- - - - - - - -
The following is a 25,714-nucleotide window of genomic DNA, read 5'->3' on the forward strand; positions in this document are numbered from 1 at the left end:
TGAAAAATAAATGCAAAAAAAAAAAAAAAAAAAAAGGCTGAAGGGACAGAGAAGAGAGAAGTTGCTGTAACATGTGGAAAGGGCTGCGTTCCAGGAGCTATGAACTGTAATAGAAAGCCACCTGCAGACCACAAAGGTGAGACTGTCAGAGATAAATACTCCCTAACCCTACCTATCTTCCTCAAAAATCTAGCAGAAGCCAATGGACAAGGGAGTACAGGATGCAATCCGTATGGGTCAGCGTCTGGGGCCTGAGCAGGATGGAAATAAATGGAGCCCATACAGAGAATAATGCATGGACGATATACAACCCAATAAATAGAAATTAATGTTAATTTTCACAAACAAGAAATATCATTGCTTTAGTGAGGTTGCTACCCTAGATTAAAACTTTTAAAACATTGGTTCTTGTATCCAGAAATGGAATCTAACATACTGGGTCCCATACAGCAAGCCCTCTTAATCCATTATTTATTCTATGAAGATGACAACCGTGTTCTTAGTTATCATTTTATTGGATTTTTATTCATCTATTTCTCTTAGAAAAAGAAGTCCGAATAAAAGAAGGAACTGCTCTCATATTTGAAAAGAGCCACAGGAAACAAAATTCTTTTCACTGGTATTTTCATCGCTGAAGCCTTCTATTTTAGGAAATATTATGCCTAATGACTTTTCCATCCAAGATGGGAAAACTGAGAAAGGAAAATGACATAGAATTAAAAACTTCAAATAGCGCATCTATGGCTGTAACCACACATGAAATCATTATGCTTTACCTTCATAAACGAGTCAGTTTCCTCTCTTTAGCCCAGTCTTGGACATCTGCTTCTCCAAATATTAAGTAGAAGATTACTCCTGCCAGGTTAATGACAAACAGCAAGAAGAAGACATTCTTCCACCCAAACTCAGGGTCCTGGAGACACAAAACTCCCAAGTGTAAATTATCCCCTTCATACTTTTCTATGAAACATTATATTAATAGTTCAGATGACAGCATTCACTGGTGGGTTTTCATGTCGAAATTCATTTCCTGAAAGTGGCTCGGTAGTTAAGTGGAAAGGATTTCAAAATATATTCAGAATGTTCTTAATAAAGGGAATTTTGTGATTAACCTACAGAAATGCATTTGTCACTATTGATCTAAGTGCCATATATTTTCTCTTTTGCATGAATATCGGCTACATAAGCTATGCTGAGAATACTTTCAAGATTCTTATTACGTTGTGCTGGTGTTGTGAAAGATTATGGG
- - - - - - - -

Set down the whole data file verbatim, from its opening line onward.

The following is a 25,714-nucleotide window of genomic DNA, read 5'->3' on the forward strand; positions in this document are numbered from 1 at the left end:
TGAAAAATAAATGCAAAAAAAAAAAAAAAAAAAAAGGCTGAAGGGACAGAGAAGAGAGAAGTTGCTGTAACATGTGGAAAGGGCTGCGTTCCAGGAGCTATGAACTGTAATAGAAAGCCACCTGCAGACCACAAAGGTGAGACTGTCAGAGATAAATACTCCCTAACCCTACCTATCTTCCTCAAAAATCTAGCAGAAGCCAATGGACAAGGGAGTACAGGATGCAATCCGTATGGGTCAGCGTCTGGGGCCTGAGCAGGATGGAAATAAATGGAGCCCATACAGAGAATAATGCATGGACGATATACAACCCAATAAATAGAAATTAATGTTAATTTTCACAAACAAGAAATATCATTGCTTTAGTGAGGTTGCTACCCTAGATTAAAACTTTTAAAACATTGGTTCTTGTATCCAGAAATGGAATCTAACATACTGGGTCCCATACAGCAAGCCCTCTTAATCCATTATTTATTCTATGAAGATGACAACCGTGTTCTTAGTTATCATTTTATTGGATTTTTATTCATCTATTTCTCTTAGAAAAAGAAGTCCGAATAAAAGAAGGAACTGCTCTCATATTTGAAAAGAGCCACAGGAAACAAAATTCTTTTCACTGGTATTTTCATCGCTGAAGCCTTCTATTTTAGGAAATATTATGCCTAATGACTTTTCCATCCAAGATGGGAAAACTGAGAAAGGAAAATGACATAGAATTAAAAACTTCAAATAGCGCATCTATGGCTGTAACCACACATGAAATCATTATGCTTTACCTTCATAAACGAGTCAGTTTCCTCTCTTTAGCCCAGTCTTGGACATCTGCTTCTCCAAATATTAAGTAGAAGATTACTCCTGCCAGGTTAATGACAAACAGCAAGAAGAAGACATTCTTCCACCCAAACTCAGGGTCCTGGAGACACAAAACTCCCAAGTGTAAATTATCCCCTTCATACTTTTCTATGAAACATTATATTAATAGTTCAGATGACAGCATTCACTGGTGGGTTTTCATGTCGAAATTCATTTCCTGAAAGTGGCTCGGTAGTTAAGTGGAAAGGATTTCAAAATATATTCAGAATGTTCTTAATAAAGGGAATTTTGTGATTAACCTACAGAAATGCATTTGTCACTATTGATCTAAGTGCCATATATTTTCTCTTTTGCATGAATATCGGCTACATAAGCTATGCTGAGAATACTTTCAAGATTCTTATTACGTTGTGCTGGTGTTGTGAAAGATTATGGG